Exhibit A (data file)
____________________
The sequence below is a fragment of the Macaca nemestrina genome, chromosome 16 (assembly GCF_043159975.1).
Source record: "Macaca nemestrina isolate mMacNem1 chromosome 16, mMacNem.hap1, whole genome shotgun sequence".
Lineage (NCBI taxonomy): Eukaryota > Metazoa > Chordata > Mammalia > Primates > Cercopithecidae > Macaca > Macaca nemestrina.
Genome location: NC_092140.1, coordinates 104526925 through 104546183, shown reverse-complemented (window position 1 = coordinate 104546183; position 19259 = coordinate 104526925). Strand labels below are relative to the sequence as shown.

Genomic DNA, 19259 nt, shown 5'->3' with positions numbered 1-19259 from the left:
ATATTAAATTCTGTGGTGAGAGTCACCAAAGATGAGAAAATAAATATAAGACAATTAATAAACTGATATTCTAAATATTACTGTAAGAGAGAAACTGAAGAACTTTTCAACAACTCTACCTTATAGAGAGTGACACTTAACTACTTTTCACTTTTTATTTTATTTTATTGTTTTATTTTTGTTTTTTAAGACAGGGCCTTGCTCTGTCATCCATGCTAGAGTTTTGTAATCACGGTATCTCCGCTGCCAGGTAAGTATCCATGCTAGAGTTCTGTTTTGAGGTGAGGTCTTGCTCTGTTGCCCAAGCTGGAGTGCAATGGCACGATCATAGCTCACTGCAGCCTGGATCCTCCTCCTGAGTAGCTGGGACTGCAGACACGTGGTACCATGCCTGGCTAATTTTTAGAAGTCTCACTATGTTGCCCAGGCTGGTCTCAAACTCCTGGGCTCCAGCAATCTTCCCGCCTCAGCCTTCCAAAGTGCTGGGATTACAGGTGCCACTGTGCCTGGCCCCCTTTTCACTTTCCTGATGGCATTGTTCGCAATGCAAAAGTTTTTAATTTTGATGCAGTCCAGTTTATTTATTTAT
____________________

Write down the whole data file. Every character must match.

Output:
The sequence below is a fragment of the Macaca nemestrina genome, chromosome 16 (assembly GCF_043159975.1).
Source record: "Macaca nemestrina isolate mMacNem1 chromosome 16, mMacNem.hap1, whole genome shotgun sequence".
Lineage (NCBI taxonomy): Eukaryota > Metazoa > Chordata > Mammalia > Primates > Cercopithecidae > Macaca > Macaca nemestrina.
Genome location: NC_092140.1, coordinates 104526925 through 104546183, shown reverse-complemented (window position 1 = coordinate 104546183; position 19259 = coordinate 104526925). Strand labels below are relative to the sequence as shown.

Genomic DNA, 19259 nt, shown 5'->3' with positions numbered 1-19259 from the left:
ATATTAAATTCTGTGGTGAGAGTCACCAAAGATGAGAAAATAAATATAAGACAATTAATAAACTGATATTCTAAATATTACTGTAAGAGAGAAACTGAAGAACTTTTCAACAACTCTACCTTATAGAGAGTGACACTTAACTACTTTTCACTTTTTATTTTATTTTATTGTTTTATTTTTGTTTTTTAAGACAGGGCCTTGCTCTGTCATCCATGCTAGAGTTTTGTAATCACGGTATCTCCGCTGCCAGGTAAGTATCCATGCTAGAGTTCTGTTTTGAGGTGAGGTCTTGCTCTGTTGCCCAAGCTGGAGTGCAATGGCACGATCATAGCTCACTGCAGCCTGGATCCTCCTCCTGAGTAGCTGGGACTGCAGACACGTGGTACCATGCCTGGCTAATTTTTAGAAGTCTCACTATGTTGCCCAGGCTGGTCTCAAACTCCTGGGCTCCAGCAATCTTCCCGCCTCAGCCTTCCAAAGTGCTGGGATTACAGGTGCCACTGTGCCTGGCCCCCTTTTCACTTTCCTGATGGCATTGTTCGCAATGCAAAAGTTTTTAATTTTGATGCAGTCCAGTTTATTTATTTAT